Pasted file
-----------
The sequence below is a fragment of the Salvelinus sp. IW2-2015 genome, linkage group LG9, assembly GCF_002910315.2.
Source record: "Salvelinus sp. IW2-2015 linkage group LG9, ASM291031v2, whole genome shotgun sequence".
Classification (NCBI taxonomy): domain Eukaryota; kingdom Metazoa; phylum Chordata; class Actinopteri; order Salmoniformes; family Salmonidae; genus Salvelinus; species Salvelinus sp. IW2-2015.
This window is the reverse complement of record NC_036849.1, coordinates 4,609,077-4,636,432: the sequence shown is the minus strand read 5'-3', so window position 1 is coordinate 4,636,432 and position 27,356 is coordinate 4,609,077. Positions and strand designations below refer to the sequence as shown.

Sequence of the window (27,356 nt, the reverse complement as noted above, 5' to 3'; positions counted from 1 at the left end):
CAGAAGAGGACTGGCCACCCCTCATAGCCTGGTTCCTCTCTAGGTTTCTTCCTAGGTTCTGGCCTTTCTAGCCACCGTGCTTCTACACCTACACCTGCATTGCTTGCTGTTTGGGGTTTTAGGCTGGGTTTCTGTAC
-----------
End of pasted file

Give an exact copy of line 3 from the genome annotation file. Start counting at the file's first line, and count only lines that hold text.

Classification (NCBI taxonomy): domain Eukaryota; kingdom Metazoa; phylum Chordata; class Actinopteri; order Salmoniformes; family Salmonidae; genus Salvelinus; species Salvelinus sp. IW2-2015.